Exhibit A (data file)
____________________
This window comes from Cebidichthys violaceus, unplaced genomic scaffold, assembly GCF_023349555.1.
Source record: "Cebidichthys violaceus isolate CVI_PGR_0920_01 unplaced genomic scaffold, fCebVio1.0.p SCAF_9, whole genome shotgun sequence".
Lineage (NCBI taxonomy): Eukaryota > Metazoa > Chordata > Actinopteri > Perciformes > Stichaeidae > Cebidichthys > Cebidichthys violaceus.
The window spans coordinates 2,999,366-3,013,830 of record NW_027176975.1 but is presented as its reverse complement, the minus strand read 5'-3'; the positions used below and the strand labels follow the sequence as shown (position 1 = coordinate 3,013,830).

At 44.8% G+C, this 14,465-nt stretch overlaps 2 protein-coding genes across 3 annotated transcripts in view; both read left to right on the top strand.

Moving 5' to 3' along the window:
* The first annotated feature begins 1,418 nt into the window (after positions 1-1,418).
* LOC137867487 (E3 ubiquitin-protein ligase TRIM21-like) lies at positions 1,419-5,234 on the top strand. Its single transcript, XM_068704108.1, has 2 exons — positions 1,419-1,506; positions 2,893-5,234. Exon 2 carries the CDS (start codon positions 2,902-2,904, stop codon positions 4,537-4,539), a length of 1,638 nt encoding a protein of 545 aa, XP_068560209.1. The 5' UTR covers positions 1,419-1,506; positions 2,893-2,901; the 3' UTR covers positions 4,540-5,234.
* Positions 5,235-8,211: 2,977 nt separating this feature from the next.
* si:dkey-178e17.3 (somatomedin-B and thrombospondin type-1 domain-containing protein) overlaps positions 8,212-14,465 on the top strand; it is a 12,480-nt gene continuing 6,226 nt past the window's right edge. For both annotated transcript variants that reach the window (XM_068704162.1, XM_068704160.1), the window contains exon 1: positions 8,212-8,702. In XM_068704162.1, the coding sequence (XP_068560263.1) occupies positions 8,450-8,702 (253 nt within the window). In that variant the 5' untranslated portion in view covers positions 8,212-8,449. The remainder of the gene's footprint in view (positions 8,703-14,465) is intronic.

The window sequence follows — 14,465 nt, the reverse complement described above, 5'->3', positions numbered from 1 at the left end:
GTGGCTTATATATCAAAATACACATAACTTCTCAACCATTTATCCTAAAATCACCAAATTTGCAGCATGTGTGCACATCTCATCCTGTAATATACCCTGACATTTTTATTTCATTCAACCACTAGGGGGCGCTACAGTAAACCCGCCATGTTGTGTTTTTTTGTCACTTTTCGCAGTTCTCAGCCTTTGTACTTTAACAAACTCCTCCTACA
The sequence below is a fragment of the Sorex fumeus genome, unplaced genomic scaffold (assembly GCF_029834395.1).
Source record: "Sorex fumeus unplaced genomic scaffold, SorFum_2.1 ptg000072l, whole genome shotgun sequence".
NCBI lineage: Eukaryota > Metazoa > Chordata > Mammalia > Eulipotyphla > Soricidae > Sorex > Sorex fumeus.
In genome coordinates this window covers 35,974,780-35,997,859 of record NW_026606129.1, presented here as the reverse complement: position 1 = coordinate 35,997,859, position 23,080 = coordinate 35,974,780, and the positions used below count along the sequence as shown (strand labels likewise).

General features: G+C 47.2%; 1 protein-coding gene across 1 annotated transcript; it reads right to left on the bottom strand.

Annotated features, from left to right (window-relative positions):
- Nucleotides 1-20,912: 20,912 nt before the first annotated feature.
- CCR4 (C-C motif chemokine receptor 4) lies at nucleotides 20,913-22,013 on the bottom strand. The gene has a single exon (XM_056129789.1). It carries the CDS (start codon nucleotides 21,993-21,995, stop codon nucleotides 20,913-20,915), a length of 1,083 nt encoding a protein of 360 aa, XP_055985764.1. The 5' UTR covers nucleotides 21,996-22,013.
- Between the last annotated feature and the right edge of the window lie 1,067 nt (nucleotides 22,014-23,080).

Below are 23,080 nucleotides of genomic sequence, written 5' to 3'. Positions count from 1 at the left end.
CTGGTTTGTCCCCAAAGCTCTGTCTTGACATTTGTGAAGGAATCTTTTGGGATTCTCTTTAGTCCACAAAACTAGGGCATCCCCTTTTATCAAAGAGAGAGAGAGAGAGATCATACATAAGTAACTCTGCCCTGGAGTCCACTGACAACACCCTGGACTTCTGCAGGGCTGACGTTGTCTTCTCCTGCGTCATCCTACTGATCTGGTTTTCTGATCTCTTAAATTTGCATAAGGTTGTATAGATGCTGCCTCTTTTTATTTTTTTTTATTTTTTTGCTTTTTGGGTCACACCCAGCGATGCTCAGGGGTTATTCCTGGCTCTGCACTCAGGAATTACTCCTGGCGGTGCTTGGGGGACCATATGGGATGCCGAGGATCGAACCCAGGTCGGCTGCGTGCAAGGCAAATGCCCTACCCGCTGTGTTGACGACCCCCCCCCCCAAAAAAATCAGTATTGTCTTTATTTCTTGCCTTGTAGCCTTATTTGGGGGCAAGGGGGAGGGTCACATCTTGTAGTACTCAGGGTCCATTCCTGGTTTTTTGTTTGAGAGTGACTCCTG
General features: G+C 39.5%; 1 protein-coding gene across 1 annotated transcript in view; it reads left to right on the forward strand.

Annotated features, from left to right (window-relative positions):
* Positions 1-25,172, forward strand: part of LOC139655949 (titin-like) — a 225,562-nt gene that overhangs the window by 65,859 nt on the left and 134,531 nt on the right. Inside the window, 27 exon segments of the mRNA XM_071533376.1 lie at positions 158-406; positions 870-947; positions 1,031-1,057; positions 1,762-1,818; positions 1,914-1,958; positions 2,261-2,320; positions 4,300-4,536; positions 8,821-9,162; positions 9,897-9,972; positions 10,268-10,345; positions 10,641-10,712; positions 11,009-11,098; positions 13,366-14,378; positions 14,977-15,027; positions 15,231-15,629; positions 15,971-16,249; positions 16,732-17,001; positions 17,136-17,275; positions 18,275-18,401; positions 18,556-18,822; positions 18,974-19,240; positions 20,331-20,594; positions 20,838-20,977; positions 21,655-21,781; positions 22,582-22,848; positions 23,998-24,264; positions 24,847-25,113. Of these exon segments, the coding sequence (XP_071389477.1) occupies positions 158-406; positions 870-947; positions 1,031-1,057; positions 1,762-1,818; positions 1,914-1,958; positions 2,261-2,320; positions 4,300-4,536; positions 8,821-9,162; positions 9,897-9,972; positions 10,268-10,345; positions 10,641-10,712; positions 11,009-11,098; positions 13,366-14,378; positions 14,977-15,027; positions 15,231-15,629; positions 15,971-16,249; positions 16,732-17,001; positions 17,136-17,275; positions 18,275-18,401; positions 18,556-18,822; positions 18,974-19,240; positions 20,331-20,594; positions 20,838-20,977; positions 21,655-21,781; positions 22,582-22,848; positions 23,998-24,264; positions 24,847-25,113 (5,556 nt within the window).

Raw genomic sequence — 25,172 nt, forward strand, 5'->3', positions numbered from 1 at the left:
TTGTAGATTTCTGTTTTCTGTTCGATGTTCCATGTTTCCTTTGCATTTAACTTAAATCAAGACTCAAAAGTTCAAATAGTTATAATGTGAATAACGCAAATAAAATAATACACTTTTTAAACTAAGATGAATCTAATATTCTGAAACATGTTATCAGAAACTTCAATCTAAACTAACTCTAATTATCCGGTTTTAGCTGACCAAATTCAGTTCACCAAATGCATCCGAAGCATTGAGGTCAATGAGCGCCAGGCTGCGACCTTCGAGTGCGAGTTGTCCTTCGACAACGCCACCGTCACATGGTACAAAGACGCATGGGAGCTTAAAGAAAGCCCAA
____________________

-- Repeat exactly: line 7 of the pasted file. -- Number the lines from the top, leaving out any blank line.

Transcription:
* The first annotated feature begins 1,418 nt into the window (after positions 1-1,418).